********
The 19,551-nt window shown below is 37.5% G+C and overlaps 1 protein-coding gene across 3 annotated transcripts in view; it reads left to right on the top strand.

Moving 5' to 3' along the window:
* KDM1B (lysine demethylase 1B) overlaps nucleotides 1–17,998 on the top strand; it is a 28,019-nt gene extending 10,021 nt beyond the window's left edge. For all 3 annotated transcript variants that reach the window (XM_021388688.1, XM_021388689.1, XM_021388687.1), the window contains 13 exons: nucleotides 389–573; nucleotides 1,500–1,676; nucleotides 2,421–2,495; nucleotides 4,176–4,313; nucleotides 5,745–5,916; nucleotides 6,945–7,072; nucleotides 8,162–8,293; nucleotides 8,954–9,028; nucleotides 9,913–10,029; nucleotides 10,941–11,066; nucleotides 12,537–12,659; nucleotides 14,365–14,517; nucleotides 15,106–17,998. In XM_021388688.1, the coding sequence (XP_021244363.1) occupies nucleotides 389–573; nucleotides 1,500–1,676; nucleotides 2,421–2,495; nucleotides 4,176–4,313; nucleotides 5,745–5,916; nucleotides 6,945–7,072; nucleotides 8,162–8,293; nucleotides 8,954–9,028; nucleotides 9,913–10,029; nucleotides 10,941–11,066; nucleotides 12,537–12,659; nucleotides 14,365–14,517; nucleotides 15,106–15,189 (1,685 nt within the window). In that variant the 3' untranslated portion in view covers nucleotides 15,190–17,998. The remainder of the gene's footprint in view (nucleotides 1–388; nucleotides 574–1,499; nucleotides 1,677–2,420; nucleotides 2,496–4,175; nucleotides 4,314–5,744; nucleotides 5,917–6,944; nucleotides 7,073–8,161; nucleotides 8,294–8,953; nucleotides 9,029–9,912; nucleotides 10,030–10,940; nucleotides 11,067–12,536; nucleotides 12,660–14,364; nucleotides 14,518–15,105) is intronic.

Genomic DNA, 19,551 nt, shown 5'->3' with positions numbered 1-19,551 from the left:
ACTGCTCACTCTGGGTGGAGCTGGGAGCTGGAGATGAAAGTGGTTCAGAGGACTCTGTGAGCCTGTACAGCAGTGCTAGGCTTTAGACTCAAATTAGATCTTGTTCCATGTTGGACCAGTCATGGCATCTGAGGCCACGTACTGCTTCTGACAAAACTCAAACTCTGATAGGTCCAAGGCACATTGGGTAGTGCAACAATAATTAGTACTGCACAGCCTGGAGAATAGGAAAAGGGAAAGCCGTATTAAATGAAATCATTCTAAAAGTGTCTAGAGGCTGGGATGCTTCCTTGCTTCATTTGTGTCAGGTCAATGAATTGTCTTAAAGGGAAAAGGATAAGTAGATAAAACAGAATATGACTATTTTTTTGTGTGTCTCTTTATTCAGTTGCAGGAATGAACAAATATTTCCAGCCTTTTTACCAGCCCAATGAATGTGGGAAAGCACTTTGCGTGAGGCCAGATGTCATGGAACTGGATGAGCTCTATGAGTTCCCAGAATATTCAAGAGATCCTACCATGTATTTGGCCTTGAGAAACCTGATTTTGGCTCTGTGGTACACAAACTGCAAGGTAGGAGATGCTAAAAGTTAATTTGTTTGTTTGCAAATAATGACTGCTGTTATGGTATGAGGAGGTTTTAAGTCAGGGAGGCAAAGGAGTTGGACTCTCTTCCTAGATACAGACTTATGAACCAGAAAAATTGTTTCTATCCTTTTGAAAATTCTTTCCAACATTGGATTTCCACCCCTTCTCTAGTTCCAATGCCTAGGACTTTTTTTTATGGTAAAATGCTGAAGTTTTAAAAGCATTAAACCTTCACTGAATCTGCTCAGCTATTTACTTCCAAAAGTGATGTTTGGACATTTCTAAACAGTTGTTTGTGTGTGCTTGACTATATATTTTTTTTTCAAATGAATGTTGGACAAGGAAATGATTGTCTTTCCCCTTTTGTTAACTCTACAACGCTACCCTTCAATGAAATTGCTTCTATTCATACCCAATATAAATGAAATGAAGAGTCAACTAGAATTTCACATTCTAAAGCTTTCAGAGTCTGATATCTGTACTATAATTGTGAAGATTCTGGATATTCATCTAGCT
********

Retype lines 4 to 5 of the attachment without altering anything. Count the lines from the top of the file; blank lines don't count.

Genomic DNA, 19,551 nt, shown 5'->3' with positions numbered 1-19,551 from the left:
ACTGCTCACTCTGGGTGGAGCTGGGAGCTGGAGATGAAAGTGGTTCAGAGGACTCTGTGAGCCTGTACAGCAGTGCTAGGCTTTAGACTCAAATTAGATCTTGTTCCATGTTGGACCAGTCATGGCATCTGAGGCCACGTACTGCTTCTGACAAAACTCAAACTCTGATAGGTCCAAGGCACATTGGGTAGTGCAACAATAATTAGTACTGCACAGCCTGGAGAATAGGAAAAGGGAAAGCCGTATTAAATGAAATCATTCTAAAAGTGTCTAGAGGCTGGGATGCTTCCTTGCTTCATTTGTGTCAGGTCAATGAATTGTCTTAAAGGGAAAAGGATAAGTAGATAAAACAGAATATGACTATTTTTTTGTGTGTCTCTTTATTCAGTTGCAGGAATGAACAAATATTTCCAGCCTTTTTACCAGCCCAATGAATGTGGGAAAGCACTTTGCGTGAGGCCAGATGTCATGGAACTGGATGAGCTCTATGAGTTCCCAGAATATTCAAGAGATCCTACCATGTATTTGGCCTTGAGAAACCTGATTTTGGCTCTGTGGTACACAAACTGCAAGGTAGGAGATGCTAAAAGTTAATTTGTTTGTTTGCAAATAATGACTGCTGTTATGGTATGAGGAGGTTTTAAGTCAGGGAGGCAAAGGAGTTGGACTCTCTTCCTAGATACAGACTTATGAACCAGAAAAATTGTTTCTATCCTTTTGAAAATTCTTTCCAACATTGGATTTCCACCCCTTCTCTAGTTCCAATGCCTAGGACTTTTTTTTATGGTAAAATGCTGAAGTTTTAAAAGCATTAAACCTTCACTGAATCTGCTCAGCTATTTACTTCCAAAAGTGATGTTTGGACATTTCTAAACAGTTGTTTGTGTGTGCTTGACTATATATTTTTTTTTCAAATGAATGTTGGACAAGGAAATGATTGTCTTTCCCCTTTTGTTAACTCTACAACGCTACCCTTCAATGAAATTGCTTCTATTCATACCCAATATAAATGAAATGAAGAGTCAACTAGAATTTCACATTCTAAAGCTTTCAGAGTCTGATATCTGTACTATAATTGTGAAGATTCTGGATATTCATCTAGCT